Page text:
We are at the end of of our time in the North Channel but not the end of sailing this summer.
For those who want to know we, are anchored in the harbor at Beaver Island and expect to be here through Aug. 16 at least then heading to Harbor Springs. After Harbor Springs we'll start the slow process of returning to Muskegon. We expect to be there by the first week in September.
We have hiked, swam, and kayaked almost everyday this summer and all of us are in better shape than we have been in years. Met many wonderful people, and more importantly are in a better place mentally and emotionally than when we left.
Our long-time friend Mike Torrey told me this spring that retiring was itself, an emotional event, and we needed to take some time to allow those emotions to work themselves out before going on to the next phase of our lives. I retired this spring and Cindy last June but her schedule didn't allow for her to take time to just stop until this summer.
I think this summer has given us both more than we could have expected.
What a five weeks it has been for us in the North Channel. There are lots of stories to tell and pictures to post in future posts but for now, I want to take a moment to look back before we charge ahead.
With the exception of the smoke from fires that have burned east of Killarney for more than a month, the weather has been perfect. Few days of rains and most days in the high 70s and clear.
The last I posted we were still in Gore Bay waiting for new batteries for the boat. The wait was five days in all but it was a great place to wait.
They were finally installed on Tuesday July 31 and we spent the rest of that week anchoring in small gunkholes on the western side of the North Channel.
As July turned to August, things started to change with many of those visiting the NC. Those that were just arriving seemed to be in a hurry to "experience" the NC as quickly and as loudly as possible. Many of the newcomers seemed to have a different edge that those of us who had been there for the summer.
We anchored for two days at Long Point Cove and ended the NC after spending a night at Turnbull Island.
Over the course of the last two weeks we have negotiated the Canadian lock with the boat, sailed on Lake Superior, gone to the Bush Plane Museum in Sault St. Marie, attended the Hessel Wooden Boat Show and spent a few minutes on the Huron Jewel - the newest tall ship on the Great Lakes.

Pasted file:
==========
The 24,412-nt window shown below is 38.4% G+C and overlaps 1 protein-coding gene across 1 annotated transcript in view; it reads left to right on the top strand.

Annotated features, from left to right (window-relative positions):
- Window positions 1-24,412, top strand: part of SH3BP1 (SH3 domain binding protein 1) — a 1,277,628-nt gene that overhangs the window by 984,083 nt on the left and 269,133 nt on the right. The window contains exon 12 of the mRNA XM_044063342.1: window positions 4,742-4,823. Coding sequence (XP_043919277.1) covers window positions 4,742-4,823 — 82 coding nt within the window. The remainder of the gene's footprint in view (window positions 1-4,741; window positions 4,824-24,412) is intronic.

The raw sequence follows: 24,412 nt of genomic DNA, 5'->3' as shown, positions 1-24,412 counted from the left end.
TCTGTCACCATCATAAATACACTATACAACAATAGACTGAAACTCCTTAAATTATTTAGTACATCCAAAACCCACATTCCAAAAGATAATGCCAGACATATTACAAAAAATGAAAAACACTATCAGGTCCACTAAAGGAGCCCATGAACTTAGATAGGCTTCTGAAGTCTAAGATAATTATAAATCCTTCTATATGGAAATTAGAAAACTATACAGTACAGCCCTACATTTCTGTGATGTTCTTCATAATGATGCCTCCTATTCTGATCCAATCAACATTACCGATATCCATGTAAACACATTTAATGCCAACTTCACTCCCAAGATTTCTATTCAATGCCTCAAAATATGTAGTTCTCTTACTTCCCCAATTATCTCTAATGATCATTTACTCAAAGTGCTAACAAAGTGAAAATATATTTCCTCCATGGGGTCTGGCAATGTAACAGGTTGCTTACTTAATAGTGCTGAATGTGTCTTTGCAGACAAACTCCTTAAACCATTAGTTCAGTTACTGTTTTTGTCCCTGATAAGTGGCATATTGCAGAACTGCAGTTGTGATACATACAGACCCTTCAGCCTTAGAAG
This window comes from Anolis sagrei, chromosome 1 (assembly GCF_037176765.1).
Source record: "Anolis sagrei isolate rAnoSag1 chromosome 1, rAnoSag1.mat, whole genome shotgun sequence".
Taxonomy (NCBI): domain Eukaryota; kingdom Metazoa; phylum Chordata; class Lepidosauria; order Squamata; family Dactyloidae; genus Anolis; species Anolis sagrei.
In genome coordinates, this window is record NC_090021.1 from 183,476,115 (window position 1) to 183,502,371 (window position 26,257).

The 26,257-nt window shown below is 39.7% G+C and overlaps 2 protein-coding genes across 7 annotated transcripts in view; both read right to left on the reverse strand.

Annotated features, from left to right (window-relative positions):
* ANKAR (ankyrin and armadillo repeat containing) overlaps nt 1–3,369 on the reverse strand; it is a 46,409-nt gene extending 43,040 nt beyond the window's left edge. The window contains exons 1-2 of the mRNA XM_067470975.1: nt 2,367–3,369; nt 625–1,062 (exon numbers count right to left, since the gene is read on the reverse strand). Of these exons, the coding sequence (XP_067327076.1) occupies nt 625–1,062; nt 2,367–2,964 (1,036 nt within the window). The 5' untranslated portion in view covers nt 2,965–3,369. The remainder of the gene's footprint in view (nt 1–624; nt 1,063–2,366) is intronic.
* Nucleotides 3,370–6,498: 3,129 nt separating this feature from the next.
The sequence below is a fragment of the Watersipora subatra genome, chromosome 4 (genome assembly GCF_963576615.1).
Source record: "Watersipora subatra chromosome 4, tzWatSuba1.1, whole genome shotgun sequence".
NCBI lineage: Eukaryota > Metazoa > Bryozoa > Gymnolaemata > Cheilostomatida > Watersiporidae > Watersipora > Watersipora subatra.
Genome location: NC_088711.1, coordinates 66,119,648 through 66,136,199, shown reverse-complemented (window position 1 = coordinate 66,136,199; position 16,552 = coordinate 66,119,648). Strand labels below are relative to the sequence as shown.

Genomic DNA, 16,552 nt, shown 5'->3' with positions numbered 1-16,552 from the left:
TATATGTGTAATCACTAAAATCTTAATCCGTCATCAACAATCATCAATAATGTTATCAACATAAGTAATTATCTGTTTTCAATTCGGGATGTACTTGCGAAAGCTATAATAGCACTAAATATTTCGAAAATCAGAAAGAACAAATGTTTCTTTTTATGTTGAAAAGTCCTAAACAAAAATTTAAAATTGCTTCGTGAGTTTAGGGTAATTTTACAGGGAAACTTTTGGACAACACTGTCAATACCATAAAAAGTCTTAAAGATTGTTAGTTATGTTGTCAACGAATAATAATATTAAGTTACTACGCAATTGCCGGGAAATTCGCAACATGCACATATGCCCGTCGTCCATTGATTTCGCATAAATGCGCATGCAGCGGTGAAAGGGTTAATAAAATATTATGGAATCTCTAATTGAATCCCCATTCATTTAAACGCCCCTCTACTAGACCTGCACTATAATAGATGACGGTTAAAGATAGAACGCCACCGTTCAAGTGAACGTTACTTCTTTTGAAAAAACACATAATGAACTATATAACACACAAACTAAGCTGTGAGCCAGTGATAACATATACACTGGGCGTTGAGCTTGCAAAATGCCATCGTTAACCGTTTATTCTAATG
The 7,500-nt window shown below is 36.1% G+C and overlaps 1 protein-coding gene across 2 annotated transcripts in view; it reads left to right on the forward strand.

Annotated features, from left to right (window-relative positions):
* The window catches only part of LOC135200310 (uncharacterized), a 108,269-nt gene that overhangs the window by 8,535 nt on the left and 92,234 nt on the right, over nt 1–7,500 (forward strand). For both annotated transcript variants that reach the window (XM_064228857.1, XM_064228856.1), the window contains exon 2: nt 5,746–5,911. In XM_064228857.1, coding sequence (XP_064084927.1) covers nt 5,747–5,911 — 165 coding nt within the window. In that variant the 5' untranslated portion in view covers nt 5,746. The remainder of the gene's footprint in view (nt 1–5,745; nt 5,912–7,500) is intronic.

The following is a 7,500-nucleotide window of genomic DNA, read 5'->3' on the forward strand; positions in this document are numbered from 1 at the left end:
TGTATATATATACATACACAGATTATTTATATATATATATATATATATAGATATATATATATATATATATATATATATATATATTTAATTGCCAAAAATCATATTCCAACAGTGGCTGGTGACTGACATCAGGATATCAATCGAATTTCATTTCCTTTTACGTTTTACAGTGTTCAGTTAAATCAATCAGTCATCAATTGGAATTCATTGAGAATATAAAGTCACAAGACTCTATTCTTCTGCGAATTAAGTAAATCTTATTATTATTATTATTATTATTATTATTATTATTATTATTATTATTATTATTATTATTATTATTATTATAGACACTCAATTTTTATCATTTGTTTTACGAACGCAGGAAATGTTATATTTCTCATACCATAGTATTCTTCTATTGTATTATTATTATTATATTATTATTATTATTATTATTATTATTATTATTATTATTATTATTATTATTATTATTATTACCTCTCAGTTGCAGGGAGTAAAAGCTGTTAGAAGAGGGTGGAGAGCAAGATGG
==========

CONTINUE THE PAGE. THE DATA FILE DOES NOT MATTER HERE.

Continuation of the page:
In the next few days I'll post more about those things.
TAKE AWAYS FROM GORE BAY
All summer long we have met people across the NC who have worked hard to make the lives of those around them better.
I would like to tell all of their stories but here are just a couple of the many who have stood out.
Leann Bell, owner of Loco Beanz, grew up in Gore Bay and as an adult worked for one of the local banks.
Ten years ago, the now 40-something owner, decided to open a coffee shop and deli. Nothing unusual about that you say except she had the only coffee shop in Gore Bay and now with two other locations the only coffee shops on Manatoulin Island.
She also has the only truly public, high-speed WiFi on the island. While a couple of the libraries have internet, it isn't as reliable or as accessible.
Day after day locals and visitors alike sit, drink coffee, get a sandwich or locally made pastry and use the internet to stay connected. The impact on the community has been remarkable. The three locations have become a meeting place for locals and others who are greeted as friends and treated as family.
The last day we were in Gore Bay waiting on our batteries, I went to Loco Bean to get lunch and finish a blog post. After ordering a sandwich Leann asked if I had cash, as her credit card machine had died. I said no and asked if it was all right to sit and work on the blog.
She said it was and while I was writing, she brought me a sandwich and a glass of chocolate milk. When i said I would have to go to the bank a few blocks away to get cash to pay her, she said that was fine and then added she was sure I was good for it.
Trust is an interesting thing. I was not alone. several others came in without cash and she fed them as well and just said, "pay me when you can." I saw customer after customer at the bank when I went to get money to pay off my bill, shaking their head and smiling, locals saying it was just Leann being Leann.
Norm is a legend in the North Channel. He is a certified master boat mechanic who can fix absolutely anything. Residents across the NC speak of Norm and his wife Dianne in hushed tones as if he is a god that they are grateful to have had the chance to meet.
He could charge any price for his services as he has the largest travel lift in the area and the only mobile marine repair service in the islands.
Still he charges only half of what he could charge and is always willing to do more than asked to make sure a vacation isn't ruined.
We met the couple two years ago after striking a rock and damaging our rudder. Norm made a repair that Catalina yachts said was impossible and changed us a minimal amount for his services. This year we we needed batteries that were not available in the NC, he worked with his supplier two hours a way to get the batteries and installed them for free after checking the boat's electrical systems "just to be sure we haven't missed something."
Both seem like small things and they are in the scheme of life but a constant reminder that treating people well seems all it takes to make the world a little better.